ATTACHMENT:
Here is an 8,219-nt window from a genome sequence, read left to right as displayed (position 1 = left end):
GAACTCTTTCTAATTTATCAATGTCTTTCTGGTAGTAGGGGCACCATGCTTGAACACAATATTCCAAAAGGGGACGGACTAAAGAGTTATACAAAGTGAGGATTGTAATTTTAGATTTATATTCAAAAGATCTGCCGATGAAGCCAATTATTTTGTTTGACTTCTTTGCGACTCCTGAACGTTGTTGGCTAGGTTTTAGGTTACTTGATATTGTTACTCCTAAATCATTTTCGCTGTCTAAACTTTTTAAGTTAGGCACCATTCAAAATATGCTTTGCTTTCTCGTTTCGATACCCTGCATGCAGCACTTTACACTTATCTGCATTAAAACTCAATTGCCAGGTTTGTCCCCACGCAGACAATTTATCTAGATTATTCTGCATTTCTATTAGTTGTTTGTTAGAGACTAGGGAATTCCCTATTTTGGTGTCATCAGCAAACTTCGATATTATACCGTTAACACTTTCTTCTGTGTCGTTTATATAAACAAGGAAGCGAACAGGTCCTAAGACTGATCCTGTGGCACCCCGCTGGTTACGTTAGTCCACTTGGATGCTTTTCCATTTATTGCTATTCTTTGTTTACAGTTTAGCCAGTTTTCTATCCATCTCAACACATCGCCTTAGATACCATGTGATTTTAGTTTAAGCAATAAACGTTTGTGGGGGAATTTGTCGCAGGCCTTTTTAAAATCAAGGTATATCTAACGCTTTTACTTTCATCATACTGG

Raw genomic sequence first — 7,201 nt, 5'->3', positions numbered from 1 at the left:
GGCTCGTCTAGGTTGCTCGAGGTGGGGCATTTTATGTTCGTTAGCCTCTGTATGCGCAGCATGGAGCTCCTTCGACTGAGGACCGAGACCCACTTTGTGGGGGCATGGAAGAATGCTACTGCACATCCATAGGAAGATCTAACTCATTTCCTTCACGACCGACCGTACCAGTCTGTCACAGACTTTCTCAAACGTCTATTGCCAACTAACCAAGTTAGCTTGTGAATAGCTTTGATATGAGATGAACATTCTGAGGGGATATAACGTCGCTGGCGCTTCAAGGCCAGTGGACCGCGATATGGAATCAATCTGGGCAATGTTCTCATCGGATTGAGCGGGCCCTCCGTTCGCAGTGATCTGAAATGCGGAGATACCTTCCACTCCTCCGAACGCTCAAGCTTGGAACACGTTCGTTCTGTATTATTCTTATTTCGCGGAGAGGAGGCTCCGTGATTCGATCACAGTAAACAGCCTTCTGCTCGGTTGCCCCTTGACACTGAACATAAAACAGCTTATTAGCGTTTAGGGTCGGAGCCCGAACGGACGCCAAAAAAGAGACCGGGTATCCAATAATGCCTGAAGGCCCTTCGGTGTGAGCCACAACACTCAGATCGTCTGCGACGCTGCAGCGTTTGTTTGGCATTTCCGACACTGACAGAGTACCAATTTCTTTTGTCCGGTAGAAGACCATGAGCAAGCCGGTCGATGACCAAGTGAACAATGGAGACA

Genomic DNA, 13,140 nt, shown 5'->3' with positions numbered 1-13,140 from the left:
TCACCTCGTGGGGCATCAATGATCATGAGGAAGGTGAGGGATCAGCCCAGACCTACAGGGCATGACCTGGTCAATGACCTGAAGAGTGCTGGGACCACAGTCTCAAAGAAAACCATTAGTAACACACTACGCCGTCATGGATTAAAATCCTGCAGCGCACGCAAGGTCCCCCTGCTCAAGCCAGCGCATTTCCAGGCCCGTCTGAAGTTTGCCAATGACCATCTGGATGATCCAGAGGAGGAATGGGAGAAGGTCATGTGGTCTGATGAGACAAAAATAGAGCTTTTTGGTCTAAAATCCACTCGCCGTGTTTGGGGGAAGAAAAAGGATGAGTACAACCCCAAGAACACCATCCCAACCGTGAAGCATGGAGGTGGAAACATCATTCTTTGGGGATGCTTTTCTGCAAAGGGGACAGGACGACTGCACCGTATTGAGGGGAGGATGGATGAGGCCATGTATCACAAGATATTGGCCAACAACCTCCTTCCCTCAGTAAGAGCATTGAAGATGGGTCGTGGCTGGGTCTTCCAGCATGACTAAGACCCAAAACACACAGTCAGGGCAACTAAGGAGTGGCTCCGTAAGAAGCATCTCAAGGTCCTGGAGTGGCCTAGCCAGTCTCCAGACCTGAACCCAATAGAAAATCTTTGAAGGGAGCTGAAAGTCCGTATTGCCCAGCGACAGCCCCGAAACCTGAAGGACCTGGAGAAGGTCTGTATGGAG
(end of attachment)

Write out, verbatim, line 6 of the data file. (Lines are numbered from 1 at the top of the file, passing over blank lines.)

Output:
TCACCTCGTGGGGCATCAATGATCATGAGGAAGGTGAGGGATCAGCCCAGACCTACAGGGCATGACCTGGTCAATGACCTGAAGAGTGCTGGGACCACAGTCTCAAAGAAAACCATTAGTAACACACTACGCCGTCATGGATTAAAATCCTGCAGCGCACGCAAGGTCCCCCTGCTCAAGCCAGCGCATTTCCAGGCCCGTCTGAAGTTTGCCAATGACCATCTGGATGATCCAGAGGAGGAATGGGAGAAGGTCATGTGGTCTGATGAGACAAAAATAGAGCTTTTTGGTCTAAAATCCACTCGCCGTGTTTGGGGGAAGAAAAAGGATGAGTACAACCCCAAGAACACCATCCCAACCGTGAAGCATGGAGGTGGAAACATCATTCTTTGGGGATGCTTTTCTGCAAAGGGGACAGGACGACTGCACCGTATTGAGGGGAGGATGGATGAGGCCATGTATCACAAGATATTGGCCAACAACCTCCTTCCCTCAGTAAGAGCATTGAAGATGGGTCGTGGCTGGGTCTTCCAGCATGACTAAGACCCAAAACACACAGTCAGGGCAACTAAGGAGTGGCTCCGTAAGAAGCATCTCAAGGTCCTGGAGTGGCCTAGCCAGTCTCCAGACCTGAACCCAATAGAAAATCTTTGAAGGGAGCTGAAAGTCCGTATTGCCCAGCGACAGCCCCGAAACCTGAAGGACCTGGAGAAGGTCTGTATGGAG